IV. THE EFFECTS WHICH ARE PRODUCED WHEN THE ROCK IS SMITTEN BY THE HAMMER. It is said that it is broken in pieces, which conveys to us the idea of destruction. If the human heart be not softened by the ordinary means which the Spirit employs, and if the sinner be not brought to humble himself before God, the only alternative before him is to be broken to shivers. If you went into a blacksmith's forge, and struck his anvil with a hammer, it would recoil, damaged to some extent by the blow, while the metal of which the anvil is made would be condensed. If the hammer were strong enough, and if a blow of sufficient violence were struck, it is manifest that the anvil would be shivered into fragments. This will give us some idea of the method of the Spirit's operation, when He strikes the conscience with the hammer of the Word. If all efforts are unavailing, and the stone of the human heart still continues impenetrable, then the awful doom is pronounced — "Ephraim is joined to idols; let him alone." The Spirit ceases to strive, invitations to come and drink of the water of life freely are no longer issued, the unpardonable sin has been committed, and nothing remains but the execution of the sentence. The Word is the instrument which we may now turn to account, that we may be saved; but hereafter, if rejected, it will be a witness against us, and a testimony to the justice of the perdition of ungodly men.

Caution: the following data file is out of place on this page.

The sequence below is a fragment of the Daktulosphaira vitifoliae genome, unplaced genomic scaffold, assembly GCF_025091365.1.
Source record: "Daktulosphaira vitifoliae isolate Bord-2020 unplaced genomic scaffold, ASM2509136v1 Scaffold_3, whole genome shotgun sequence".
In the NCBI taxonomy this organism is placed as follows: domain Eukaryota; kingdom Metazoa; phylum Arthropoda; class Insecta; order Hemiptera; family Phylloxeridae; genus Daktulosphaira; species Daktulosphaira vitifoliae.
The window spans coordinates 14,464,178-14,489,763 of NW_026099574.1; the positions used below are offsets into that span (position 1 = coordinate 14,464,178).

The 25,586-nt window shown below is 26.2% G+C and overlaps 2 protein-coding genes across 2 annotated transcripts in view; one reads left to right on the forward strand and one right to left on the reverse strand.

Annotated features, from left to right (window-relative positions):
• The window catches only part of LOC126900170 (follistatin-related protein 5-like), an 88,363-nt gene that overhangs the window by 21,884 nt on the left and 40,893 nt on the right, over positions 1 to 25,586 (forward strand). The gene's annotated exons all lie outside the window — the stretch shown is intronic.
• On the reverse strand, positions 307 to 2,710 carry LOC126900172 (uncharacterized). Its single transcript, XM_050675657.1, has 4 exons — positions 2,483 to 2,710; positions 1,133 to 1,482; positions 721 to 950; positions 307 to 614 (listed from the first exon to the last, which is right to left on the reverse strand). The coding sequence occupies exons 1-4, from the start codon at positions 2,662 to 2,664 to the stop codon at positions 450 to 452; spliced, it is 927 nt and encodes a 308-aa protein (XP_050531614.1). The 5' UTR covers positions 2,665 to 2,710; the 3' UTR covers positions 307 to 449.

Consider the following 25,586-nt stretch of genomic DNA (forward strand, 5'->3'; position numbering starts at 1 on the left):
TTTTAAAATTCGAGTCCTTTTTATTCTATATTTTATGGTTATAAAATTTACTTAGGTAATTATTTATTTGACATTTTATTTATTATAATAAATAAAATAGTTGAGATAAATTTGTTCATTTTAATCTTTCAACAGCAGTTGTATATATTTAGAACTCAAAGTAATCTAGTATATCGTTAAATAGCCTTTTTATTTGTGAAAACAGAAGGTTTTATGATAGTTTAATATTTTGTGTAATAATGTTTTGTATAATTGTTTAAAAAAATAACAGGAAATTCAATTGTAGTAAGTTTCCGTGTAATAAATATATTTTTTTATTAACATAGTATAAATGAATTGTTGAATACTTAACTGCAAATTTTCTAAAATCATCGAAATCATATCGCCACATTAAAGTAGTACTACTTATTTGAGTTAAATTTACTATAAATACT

(J. B. Courtenay, M. A.)
Parallel VersesKJV: Is not my word like as a fire? saith the LORD; and like a hammer that breaketh the rock in pieces?